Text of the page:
Prix ​​Goncourt: can we say that a book is better than another?

We’re talking about books this morning, while yesterday the Goncourt Prize was awarded…and you’re therefore wondering if one book can really be said to be better than another?

Yes Eva, so don’t worry, I didn’t suddenly turn into a literary critic and besides, it’s not so much the novel that won the Goncourt prize yesterday that interests me, but it’s the very principle of a literary prize, and the value judgment that this implies. My problem is quite simply to know if this book, since it had the price, is better than the others? When you win a medal at the Olympic Games, for example, it’s because you were the strongest, the fastest or the most efficient. But is it the same when you win a Goncourt prize or a Palme d’Or or a César? Or do all these prizes rewarding works of art in fact only express the subjectivity of the jurors or the spirit of the times?

Especially since all these jurors, starting with the Prix Goncourt jurors, sometimes make mistakes or make questionable or controversial choices, even years later….

What is this price and all the others for?

Well, if the problem arises, it is because these books that are rewarded are not objects like the others. They are literary creations which therefore resemble artistic objects more than technical or technological objects. We can compare two cars or two computers on objectively measurable characteristics. But how do you compare the aesthetic qualities of two books? How can you really say that one book is better written than another? That he is more important than another? That he is more valuable than another?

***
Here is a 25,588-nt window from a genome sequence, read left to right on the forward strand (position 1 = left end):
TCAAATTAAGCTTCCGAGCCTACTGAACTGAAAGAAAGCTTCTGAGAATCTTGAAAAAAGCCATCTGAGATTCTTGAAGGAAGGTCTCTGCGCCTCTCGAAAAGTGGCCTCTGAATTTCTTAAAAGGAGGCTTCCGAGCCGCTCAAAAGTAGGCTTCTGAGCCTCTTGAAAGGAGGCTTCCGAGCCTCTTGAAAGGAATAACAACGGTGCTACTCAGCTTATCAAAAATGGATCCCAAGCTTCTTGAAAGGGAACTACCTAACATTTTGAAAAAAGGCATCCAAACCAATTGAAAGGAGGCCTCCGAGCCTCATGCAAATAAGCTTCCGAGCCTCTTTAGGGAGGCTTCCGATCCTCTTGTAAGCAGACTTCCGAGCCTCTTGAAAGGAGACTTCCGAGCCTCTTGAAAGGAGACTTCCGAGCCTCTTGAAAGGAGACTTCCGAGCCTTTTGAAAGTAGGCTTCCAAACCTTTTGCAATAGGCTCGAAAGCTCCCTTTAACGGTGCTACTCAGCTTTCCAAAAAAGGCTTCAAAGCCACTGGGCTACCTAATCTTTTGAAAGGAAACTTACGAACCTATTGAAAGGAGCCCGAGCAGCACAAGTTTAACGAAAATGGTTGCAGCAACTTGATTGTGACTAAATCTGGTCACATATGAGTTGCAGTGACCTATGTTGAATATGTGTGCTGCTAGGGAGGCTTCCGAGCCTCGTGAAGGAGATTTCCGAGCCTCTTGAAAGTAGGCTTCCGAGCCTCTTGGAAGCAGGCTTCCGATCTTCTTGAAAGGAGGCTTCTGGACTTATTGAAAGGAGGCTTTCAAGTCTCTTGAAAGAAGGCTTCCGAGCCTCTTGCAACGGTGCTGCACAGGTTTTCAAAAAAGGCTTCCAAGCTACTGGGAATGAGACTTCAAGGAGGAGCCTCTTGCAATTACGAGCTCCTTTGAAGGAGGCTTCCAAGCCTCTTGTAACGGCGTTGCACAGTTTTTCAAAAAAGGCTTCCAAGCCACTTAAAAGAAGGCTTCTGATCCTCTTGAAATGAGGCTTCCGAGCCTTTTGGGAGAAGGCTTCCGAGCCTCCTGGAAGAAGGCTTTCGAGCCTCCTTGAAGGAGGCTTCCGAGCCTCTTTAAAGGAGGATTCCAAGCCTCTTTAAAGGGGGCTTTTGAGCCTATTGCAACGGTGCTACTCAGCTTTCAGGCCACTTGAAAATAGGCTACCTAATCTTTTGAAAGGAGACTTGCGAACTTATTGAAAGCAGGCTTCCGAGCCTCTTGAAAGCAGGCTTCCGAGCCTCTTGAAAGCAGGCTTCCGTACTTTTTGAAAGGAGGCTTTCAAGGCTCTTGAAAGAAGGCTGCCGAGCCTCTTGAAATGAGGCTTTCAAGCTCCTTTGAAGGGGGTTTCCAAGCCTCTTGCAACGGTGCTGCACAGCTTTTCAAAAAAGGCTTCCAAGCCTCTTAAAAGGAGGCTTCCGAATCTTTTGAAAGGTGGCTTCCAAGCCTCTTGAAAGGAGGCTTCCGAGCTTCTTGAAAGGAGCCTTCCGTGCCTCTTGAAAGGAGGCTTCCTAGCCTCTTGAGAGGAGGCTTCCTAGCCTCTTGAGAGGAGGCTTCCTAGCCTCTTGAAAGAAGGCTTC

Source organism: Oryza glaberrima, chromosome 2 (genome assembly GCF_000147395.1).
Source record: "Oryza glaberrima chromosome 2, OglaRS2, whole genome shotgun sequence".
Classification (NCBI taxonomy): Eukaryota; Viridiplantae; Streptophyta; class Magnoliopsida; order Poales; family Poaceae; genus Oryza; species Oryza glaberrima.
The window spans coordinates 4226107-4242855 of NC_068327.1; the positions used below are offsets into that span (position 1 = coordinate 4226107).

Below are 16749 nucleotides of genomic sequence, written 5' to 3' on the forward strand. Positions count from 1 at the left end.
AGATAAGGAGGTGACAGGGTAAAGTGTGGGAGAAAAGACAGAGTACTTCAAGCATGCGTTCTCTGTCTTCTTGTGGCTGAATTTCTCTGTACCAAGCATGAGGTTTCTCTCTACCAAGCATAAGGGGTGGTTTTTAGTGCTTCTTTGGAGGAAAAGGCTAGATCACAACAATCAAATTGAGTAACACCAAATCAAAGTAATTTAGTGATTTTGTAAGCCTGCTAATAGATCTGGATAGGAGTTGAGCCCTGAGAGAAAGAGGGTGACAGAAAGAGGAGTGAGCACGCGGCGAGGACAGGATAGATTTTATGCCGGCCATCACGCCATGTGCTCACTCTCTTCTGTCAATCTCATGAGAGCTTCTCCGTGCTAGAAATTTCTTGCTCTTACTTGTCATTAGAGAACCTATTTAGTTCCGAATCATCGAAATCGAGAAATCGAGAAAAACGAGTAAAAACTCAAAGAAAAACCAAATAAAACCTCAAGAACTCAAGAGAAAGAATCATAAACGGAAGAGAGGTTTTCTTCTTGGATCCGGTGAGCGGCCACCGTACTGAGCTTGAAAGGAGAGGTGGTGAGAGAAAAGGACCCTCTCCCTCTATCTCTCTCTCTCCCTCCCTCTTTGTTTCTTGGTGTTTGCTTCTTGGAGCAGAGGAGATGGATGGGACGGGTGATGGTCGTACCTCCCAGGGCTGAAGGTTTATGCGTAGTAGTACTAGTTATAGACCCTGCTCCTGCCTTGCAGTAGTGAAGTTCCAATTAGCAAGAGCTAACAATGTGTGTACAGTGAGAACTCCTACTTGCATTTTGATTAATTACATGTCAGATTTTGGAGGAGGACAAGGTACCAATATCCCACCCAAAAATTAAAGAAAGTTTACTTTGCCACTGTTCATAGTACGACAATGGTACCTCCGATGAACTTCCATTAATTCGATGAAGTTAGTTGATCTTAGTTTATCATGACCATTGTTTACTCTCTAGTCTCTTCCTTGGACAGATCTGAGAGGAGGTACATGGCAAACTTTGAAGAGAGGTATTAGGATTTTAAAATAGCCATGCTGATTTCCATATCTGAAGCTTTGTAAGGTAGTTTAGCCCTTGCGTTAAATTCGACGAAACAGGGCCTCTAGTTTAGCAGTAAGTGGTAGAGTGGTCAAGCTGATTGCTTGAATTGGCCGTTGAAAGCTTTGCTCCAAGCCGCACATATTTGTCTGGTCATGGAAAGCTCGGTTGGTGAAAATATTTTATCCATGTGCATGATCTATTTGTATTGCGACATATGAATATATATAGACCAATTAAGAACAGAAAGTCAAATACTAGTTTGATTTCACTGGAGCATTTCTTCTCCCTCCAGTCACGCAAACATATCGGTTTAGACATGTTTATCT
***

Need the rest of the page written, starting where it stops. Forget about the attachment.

In delivering their verdict, the Prix Goncourt jurors issue what the philosopher Kant calls an aesthetic judgement**.** And this aesthetic judgment has a very special status, so special that Kant devotes a very large book to it, the 3rd of his famous “Critics”: the Critique of the faculty of judging, after its Critique of pure reason and after his Critique of practical reason. Bless you ! For Kant aesthetic judgment expresses taste and it is necessarily subjective since it arises from the way a person is touched by an object or a representation. Apparently therefore the value of a book rewarded with a prize is therefore always relative, because it depends on the subjectivity of the jurors.

But it is not that simple. And that’s why Kant needs to write a big book. An aesthetic judgment is certainly a subjective judgment but which at the same time claims a certain objectivity or a certain universality. To say that such a book deserves such a prize because it is the best is to suppose, as Kant would say, that everyone should agree on the qualities of this book. To have taste is to affirm a particular sensitivity, but assuming that it is valid for everyone. This is what we do when we are seized by the beauty of a landscape or music and we want to share it with others at all costs, being sincerely convinced that they too will love it…

The paradox of the Goncourt prize is therefore that it expresses good literary taste: both completely linked to particular jurors and to a particular year and at the same time completely linked to a universal value. It is not proof that one book is better than another, but it is an invitation to discuss its potential value for all. And through the discussions that we can have about it, it creates links, refines everyone’s taste and ultimately contributes to creating a common culture.

🎧 To find out more, listen to the show…

4 mins

We wish to give thanks to the writer of this post for this awesome web content

Prix ​​Goncourt: can we say that a book is better than another?